Family Photojournalism

Documentary Family Photos I Love by Jenna Christina Photography


This isn’t a typical blog post. You see, the images below aren’t mine. They belong to another documentary family photographer in the Bay Area: Jenna Christina. Before you grab your plagiarism pitchforks and come to storm my barn, let me assure you they are posted with permission.

Jenna and I connected after I summoned the courage to reach out to another San Jose documentary family photographer to talk about serving the families of the Bay Area and opportunities to support one another.

We landed on this idea: share the love. We decided to each pick a few images from the other to talk about – her blog post about my pictures can be found here!

Now, come along with me as I rave about 5 of Jenna’s stunning images and what makes them so incredible.

An unconventional exit

Take a moment to look through this picture in its entirety. I’ll wait.

The technical aspects of this image are spot on, but that’s not what I’m going to focus on. The best pictures stir our emotions and make us curious. This documentary family photo really highlights the essence of childhood. Have you ever watched a child do anything? They don’t travel from point a to point b in a straight line and they certainly don’t open the door if there’s a perfectly good doggy door available.

I love how the eyes are drawn to the hands coming out of the doggy door, how you can just make out the hint of the knees trying to come through behind, and the way you are left to wonder at how someone could actually fit through that small of an opening. It brings up feelings of summers spent in a bare bones cabin by a river where the days are spent exploring every nook and cranny. This is a stunning picture by Jenna Christina.


Oh my, this picture. Again, I don’t want to bog you down in the technical, but this image is beautifully balanced, and the chair rail provides some beautiful leading lines that draw you right to the heart of the image.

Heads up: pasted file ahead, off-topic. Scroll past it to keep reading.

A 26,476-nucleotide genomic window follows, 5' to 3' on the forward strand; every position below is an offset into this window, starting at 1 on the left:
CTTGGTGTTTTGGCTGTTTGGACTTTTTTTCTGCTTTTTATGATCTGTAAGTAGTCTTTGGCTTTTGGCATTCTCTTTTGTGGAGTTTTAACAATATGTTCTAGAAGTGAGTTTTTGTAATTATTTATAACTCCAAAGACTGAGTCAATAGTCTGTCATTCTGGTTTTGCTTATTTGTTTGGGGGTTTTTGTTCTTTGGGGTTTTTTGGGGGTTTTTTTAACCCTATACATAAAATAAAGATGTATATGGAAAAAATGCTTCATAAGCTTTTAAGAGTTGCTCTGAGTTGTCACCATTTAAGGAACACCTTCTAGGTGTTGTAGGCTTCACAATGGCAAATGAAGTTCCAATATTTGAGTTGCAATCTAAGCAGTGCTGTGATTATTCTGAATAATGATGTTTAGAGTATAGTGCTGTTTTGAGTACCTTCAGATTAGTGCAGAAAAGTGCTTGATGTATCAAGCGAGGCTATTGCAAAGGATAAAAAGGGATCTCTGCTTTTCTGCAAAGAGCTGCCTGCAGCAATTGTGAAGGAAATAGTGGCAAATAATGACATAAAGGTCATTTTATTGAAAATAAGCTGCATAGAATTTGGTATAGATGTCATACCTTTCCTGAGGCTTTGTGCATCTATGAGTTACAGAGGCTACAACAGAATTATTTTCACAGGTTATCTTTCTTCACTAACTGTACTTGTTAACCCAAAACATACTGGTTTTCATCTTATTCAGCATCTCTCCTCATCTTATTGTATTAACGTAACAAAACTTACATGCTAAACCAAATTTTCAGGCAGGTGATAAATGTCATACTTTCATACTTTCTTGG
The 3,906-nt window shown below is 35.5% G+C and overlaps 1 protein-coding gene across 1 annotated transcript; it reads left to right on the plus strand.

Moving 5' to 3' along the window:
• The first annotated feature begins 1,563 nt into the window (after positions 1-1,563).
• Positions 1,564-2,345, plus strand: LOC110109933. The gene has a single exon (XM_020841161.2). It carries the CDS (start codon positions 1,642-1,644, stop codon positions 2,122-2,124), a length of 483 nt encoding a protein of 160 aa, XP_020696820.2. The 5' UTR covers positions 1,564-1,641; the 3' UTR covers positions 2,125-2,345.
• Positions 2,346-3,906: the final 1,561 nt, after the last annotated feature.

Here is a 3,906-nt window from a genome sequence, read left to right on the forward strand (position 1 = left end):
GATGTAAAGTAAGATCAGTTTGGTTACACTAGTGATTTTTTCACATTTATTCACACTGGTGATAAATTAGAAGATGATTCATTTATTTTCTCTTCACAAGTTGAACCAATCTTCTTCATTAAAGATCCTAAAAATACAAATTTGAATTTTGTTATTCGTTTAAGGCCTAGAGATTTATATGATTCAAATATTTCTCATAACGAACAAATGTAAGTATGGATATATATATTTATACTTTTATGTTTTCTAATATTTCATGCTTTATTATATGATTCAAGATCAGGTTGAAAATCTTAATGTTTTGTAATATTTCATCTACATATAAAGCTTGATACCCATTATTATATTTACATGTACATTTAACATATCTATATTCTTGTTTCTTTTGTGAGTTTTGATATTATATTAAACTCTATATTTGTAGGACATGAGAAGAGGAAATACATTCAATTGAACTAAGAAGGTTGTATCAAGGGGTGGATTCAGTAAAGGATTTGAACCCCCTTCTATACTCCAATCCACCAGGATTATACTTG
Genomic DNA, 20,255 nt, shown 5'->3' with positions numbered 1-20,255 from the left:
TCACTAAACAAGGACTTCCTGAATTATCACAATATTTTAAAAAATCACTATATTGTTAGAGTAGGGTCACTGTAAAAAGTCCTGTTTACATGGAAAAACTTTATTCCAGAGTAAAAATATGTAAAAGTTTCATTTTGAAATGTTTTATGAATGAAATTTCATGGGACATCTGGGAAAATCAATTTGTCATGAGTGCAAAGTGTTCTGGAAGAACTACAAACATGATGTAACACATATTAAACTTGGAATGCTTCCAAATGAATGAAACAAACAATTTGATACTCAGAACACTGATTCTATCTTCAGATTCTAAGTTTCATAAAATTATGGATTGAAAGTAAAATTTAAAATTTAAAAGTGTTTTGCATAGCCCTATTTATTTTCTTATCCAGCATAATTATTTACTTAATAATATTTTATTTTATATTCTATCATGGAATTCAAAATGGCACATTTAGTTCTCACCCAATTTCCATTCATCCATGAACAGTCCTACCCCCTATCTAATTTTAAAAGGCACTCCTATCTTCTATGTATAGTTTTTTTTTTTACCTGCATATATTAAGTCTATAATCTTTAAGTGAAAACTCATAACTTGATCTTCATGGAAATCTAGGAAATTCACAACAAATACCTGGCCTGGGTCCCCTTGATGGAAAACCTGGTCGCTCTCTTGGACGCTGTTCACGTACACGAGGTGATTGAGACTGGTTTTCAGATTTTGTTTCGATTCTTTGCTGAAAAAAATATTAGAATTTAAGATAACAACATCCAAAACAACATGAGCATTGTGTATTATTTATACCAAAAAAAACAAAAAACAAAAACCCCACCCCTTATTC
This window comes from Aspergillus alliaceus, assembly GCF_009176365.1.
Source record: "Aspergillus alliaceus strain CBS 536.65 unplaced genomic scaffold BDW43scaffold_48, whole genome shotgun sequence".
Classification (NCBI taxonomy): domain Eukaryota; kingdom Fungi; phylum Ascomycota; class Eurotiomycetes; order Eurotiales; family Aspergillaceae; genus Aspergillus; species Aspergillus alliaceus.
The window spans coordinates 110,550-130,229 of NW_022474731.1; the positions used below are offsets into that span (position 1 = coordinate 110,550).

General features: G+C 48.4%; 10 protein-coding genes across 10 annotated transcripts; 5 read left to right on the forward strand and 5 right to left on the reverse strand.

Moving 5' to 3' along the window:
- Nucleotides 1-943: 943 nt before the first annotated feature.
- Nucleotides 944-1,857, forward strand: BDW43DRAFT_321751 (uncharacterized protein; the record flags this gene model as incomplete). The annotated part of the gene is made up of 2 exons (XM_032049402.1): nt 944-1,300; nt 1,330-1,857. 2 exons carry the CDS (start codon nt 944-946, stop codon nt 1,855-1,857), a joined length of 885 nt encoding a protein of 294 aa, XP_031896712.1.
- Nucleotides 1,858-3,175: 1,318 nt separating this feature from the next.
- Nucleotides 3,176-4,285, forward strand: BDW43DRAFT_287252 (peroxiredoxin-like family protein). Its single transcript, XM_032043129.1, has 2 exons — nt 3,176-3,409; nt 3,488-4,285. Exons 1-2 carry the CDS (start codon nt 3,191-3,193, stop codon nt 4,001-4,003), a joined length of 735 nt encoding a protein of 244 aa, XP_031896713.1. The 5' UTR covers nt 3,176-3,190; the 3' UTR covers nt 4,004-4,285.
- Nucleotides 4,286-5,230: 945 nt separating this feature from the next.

One of the most important things that documentary family photography does is show parents the impact they have on their children. This little guy is completely at peace. He’s warm and safe in his mom’s arms. This is a haven for him.

Not only is this little one completely secure, but mom is having a moment as well. There’s always a tendency to impose our own experiences into scenarios, and I’m not immune from it. As a mom, I imagine this face is one I wear when my willful middle child and I embrace after a day of struggle. The demure look of someone who understands that the bond they share transcends the struggles they had with each other during the day.

This is such an important picture. Every parent and child should have one.

Hang Twenty

Jenna created a beautiful picture here. One that feels just so fun. These two kids, bare feet and all, taking a ride on a hammock together, pulls my heart back to when anything was a means of making fun. Documentary family photos bring you back to specific places and times. When they’re of your family, they spark your own dear memories. When they’re of another family, it’s feelings they inspire. Feel the rush of the breeze in your hair, the ebb and flow of gravity as you swing back and forth, and the warmth of another person beside you, sharing in those same feelings.

Free To Be

I want to draw your attention to a couple things in this picture. The first and most obvious is just how wonderful childhood is. There are few things in life that are more childlike than jumping on the bed, especially when in a matching pajama set. The motion of this picture sweeps you up in the beautiful innocence of childhood.

The second thing is this is a tale of two silhouettes. If you look at her incredible picture collection on the wall (seriously, I really want some of those hanging in my house) you see a beautiful silhouette of a toddler with a darling little pony tail and cute button nose. This contrasts sharply with the wild haired, whirling dervish with her feet in the air hovering over her bed. Documentary family photography explores all the multi-faceted personalities of each member of your family, and creates artful images that show them off for all to see.

Core memory

It truly was difficult to narrow down my top five favorite pictures from Jenna Christina, but I had to include this one. When I look at this picture, it instantly takes me back to when I was small and my dad was Superman. He could easily pick me up in a towel like this, or just throw me over his shoulders like a “sack of potatoes”, and he would carry me down the hall or up the stairs. This picture unlocks a core memory, as it depicts the creation of a core memory.

Ultimately, that’s the goal of documentary family photography. Like no other form of family photography, family photojournalism celebrates the every day moments that make up a person’s life experiences. It reminds us of where we came from, helps us see the impact we’re having, and will show those that see these images just how connected we really are.

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